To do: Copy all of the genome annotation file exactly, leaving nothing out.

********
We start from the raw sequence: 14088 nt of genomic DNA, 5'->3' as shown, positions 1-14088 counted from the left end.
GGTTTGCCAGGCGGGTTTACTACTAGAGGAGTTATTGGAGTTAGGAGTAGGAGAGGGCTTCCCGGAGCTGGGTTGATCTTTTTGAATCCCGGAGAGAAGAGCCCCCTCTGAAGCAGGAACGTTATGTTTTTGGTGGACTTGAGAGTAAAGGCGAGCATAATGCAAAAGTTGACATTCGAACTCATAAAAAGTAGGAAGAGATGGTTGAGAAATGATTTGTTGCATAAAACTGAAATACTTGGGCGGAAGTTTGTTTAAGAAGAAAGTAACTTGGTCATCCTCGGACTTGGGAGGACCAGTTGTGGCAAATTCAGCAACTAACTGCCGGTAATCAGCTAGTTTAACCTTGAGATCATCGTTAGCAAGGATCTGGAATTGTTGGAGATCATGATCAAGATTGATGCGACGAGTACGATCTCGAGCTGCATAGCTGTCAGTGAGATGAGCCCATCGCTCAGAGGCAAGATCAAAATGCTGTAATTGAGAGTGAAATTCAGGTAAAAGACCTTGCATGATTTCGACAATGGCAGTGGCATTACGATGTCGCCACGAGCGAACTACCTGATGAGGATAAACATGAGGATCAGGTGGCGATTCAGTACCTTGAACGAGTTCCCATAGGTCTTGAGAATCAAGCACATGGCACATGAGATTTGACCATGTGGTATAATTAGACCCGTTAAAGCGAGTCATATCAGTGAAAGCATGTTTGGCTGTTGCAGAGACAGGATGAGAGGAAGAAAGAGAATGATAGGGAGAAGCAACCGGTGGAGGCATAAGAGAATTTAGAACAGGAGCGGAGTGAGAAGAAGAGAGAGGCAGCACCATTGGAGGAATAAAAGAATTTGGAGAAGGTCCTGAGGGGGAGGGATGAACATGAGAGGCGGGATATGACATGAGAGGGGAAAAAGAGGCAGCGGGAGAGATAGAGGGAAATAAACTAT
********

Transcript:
We start from the raw sequence: 14088 nt of genomic DNA, 5'->3' as shown, positions 1-14088 counted from the left end.
GGTTTGCCAGGCGGGTTTACTACTAGAGGAGTTATTGGAGTTAGGAGTAGGAGAGGGCTTCCCGGAGCTGGGTTGATCTTTTTGAATCCCGGAGAGAAGAGCCCCCTCTGAAGCAGGAACGTTATGTTTTTGGTGGACTTGAGAGTAAAGGCGAGCATAATGCAAAAGTTGACATTCGAACTCATAAAAAGTAGGAAGAGATGGTTGAGAAATGATTTGTTGCATAAAACTGAAATACTTGGGCGGAAGTTTGTTTAAGAAGAAAGTAACTTGGTCATCCTCGGACTTGGGAGGACCAGTTGTGGCAAATTCAGCAACTAACTGCCGGTAATCAGCTAGTTTAACCTTGAGATCATCGTTAGCAAGGATCTGGAATTGTTGGAGATCATGATCAAGATTGATGCGACGAGTACGATCTCGAGCTGCATAGCTGTCAGTGAGATGAGCCCATCGCTCAGAGGCAAGATCAAAATGCTGTAATTGAGAGTGAAATTCAGGTAAAAGACCTTGCATGATTTCGACAATGGCAGTGGCATTACGATGTCGCCACGAGCGAACTACCTGATGAGGATAAACATGAGGATCAGGTGGCGATTCAGTACCTTGAACGAGTTCCCATAGGTCTTGAGAATCAAGCACATGGCACATGAGATTTGACCATGTGGTATAATTAGACCCGTTAAAGCGAGTCATATCAGTGAAAGCATGTTTGGCTGTTGCAGAGACAGGATGAGAGGAAGAAAGAGAATGATAGGGAGAAGCAACCGGTGGAGGCATAAGAGAATTTAGAACAGGAGCGGAGTGAGAAGAAGAGAGAGGCAGCACCATTGGAGGAATAAAAGAATTTGGAGAAGGTCCTGAGGGGGAGGGATGAACATGAGAGGCGGGATATGACATGAGAGGGGAAAAAGAGGCAGCGGGAGAGATAGAGGGAAATAAACTAT